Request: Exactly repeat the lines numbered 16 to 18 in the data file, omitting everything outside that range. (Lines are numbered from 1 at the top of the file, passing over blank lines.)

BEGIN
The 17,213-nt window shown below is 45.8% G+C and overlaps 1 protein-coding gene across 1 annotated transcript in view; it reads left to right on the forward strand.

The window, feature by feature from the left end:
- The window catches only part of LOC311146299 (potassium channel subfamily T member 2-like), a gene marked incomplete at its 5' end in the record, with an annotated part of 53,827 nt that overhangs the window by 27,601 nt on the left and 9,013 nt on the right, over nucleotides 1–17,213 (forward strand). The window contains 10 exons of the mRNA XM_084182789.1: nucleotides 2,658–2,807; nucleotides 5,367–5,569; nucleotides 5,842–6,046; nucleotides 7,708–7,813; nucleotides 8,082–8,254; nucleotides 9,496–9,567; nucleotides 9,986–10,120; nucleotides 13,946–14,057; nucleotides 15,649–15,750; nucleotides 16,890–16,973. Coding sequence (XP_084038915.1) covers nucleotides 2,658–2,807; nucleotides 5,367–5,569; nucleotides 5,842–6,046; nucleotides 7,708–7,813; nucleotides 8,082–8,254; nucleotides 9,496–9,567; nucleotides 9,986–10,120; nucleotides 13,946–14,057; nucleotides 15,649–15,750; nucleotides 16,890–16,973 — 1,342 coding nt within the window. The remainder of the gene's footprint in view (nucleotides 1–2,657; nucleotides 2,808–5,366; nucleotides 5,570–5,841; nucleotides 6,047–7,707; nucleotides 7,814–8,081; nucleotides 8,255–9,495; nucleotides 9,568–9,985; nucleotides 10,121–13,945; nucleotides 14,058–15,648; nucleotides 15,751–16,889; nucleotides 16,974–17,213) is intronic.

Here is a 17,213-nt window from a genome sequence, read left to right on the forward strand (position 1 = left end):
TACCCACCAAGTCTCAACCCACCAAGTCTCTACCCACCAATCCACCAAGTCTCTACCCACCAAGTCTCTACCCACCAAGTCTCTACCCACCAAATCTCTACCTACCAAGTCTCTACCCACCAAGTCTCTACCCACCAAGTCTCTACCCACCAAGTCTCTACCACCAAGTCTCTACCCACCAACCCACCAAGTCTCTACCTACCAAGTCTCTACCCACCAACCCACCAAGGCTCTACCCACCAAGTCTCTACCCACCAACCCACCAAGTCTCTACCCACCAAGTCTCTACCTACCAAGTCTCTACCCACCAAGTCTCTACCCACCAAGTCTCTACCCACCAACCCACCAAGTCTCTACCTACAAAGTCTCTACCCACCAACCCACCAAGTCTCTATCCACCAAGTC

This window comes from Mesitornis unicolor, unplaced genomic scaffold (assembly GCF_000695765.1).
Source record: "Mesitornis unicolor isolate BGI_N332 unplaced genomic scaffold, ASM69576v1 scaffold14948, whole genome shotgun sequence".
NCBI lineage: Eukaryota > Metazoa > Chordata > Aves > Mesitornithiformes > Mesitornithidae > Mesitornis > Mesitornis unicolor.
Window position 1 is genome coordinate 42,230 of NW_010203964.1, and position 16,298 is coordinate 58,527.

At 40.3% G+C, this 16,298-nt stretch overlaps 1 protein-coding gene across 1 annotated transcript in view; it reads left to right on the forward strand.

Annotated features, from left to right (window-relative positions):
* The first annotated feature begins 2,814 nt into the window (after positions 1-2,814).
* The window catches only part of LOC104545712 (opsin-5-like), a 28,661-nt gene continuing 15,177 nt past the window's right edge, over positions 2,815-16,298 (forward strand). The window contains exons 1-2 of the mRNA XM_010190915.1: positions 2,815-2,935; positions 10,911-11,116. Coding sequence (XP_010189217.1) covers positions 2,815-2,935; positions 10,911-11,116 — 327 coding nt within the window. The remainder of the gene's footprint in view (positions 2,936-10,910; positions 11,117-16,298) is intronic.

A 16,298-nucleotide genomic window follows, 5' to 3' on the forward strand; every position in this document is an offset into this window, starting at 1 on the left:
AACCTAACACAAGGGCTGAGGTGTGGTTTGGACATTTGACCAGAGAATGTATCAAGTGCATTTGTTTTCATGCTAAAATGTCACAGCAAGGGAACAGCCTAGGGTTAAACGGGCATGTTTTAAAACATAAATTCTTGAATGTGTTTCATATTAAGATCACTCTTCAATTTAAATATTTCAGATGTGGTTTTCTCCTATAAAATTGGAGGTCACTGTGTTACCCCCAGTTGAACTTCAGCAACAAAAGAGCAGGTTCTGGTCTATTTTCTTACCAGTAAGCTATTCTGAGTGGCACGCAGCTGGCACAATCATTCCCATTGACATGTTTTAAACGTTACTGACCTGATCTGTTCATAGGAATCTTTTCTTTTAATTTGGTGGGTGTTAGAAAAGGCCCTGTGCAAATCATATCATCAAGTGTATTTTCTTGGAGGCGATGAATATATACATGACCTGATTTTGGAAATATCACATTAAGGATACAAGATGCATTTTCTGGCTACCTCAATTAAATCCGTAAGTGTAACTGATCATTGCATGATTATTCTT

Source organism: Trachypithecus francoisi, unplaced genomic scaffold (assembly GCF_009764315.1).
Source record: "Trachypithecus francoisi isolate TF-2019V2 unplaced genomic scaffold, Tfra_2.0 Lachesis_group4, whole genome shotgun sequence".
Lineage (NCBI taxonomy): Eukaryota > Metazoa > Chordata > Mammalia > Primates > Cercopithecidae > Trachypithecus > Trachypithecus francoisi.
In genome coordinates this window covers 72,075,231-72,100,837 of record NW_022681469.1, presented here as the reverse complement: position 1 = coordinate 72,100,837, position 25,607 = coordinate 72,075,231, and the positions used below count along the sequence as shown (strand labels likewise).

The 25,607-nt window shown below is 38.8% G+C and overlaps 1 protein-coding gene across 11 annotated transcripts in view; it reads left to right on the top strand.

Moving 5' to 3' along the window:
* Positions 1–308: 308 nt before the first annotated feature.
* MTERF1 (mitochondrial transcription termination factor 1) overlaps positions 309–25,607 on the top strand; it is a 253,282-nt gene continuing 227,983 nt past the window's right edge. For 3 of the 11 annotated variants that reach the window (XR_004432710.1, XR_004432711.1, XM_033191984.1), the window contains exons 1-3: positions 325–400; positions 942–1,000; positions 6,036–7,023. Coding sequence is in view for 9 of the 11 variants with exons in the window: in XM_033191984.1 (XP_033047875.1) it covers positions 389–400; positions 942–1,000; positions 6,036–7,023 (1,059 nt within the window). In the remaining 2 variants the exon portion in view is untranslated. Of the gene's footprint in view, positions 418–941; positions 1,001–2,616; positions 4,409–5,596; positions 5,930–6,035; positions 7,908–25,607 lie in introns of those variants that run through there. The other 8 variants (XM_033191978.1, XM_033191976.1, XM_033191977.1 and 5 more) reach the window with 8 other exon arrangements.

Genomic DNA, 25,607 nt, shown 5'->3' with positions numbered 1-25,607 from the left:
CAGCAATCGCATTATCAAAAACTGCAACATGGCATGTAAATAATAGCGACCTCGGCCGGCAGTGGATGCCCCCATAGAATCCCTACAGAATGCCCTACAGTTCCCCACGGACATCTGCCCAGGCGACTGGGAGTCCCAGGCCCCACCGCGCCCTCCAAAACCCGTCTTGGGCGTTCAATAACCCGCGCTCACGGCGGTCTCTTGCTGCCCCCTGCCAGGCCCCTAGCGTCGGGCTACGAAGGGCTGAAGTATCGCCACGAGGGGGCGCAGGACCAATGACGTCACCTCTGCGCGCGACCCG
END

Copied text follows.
Source organism: Trachypithecus francoisi, unplaced genomic scaffold (assembly GCF_009764315.1).
Source record: "Trachypithecus francoisi isolate TF-2019V2 unplaced genomic scaffold, Tfra_2.0 Lachesis_group4, whole genome shotgun sequence".
Lineage (NCBI taxonomy): Eukaryota > Metazoa > Chordata > Mammalia > Primates > Cercopithecidae > Trachypithecus > Trachypithecus francoisi.